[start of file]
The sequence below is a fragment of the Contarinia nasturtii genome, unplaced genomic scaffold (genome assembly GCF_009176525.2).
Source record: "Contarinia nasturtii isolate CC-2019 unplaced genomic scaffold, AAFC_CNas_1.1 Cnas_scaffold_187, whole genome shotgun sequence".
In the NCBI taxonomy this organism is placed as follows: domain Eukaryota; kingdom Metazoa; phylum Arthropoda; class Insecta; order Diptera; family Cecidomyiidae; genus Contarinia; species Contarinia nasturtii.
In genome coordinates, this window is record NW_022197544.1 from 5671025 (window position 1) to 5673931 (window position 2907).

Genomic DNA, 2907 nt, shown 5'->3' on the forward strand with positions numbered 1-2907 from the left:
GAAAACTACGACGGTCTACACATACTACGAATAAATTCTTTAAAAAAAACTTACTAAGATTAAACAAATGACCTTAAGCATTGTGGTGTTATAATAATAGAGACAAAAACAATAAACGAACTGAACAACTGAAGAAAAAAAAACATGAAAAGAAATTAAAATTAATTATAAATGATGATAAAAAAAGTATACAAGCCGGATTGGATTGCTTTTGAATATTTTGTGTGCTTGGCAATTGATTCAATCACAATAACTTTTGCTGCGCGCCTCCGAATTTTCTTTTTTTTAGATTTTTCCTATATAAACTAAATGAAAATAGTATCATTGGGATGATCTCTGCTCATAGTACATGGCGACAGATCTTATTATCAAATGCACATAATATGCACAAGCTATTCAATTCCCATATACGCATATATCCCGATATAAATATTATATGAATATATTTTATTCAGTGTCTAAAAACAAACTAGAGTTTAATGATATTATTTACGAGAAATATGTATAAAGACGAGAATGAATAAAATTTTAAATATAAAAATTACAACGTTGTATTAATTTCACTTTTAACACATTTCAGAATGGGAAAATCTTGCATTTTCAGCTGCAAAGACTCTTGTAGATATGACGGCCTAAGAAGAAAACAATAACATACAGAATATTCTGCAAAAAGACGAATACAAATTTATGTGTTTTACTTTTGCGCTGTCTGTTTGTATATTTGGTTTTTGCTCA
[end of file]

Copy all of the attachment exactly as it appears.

The sequence below is a fragment of the Contarinia nasturtii genome, unplaced genomic scaffold (genome assembly GCF_009176525.2).
Source record: "Contarinia nasturtii isolate CC-2019 unplaced genomic scaffold, AAFC_CNas_1.1 Cnas_scaffold_187, whole genome shotgun sequence".
In the NCBI taxonomy this organism is placed as follows: domain Eukaryota; kingdom Metazoa; phylum Arthropoda; class Insecta; order Diptera; family Cecidomyiidae; genus Contarinia; species Contarinia nasturtii.
In genome coordinates, this window is record NW_022197544.1 from 5671025 (window position 1) to 5673931 (window position 2907).

Genomic DNA, 2907 nt, shown 5'->3' on the forward strand with positions numbered 1-2907 from the left:
GAAAACTACGACGGTCTACACATACTACGAATAAATTCTTTAAAAAAAACTTACTAAGATTAAACAAATGACCTTAAGCATTGTGGTGTTATAATAATAGAGACAAAAACAATAAACGAACTGAACAACTGAAGAAAAAAAAACATGAAAAGAAATTAAAATTAATTATAAATGATGATAAAAAAAGTATACAAGCCGGATTGGATTGCTTTTGAATATTTTGTGTGCTTGGCAATTGATTCAATCACAATAACTTTTGCTGCGCGCCTCCGAATTTTCTTTTTTTTAGATTTTTCCTATATAAACTAAATGAAAATAGTATCATTGGGATGATCTCTGCTCATAGTACATGGCGACAGATCTTATTATCAAATGCACATAATATGCACAAGCTATTCAATTCCCATATACGCATATATCCCGATATAAATATTATATGAATATATTTTATTCAGTGTCTAAAAACAAACTAGAGTTTAATGATATTATTTACGAGAAATATGTATAAAGACGAGAATGAATAAAATTTTAAATATAAAAATTACAACGTTGTATTAATTTCACTTTTAACACATTTCAGAATGGGAAAATCTTGCATTTTCAGCTGCAAAGACTCTTGTAGATATGACGGCCTAAGAAGAAAACAATAACATACAGAATATTCTGCAAAAAGACGAATACAAATTTATGTGTTTTACTTTTGCGCTGTCTGTTTGTATATTTGGTTTTTGCTCA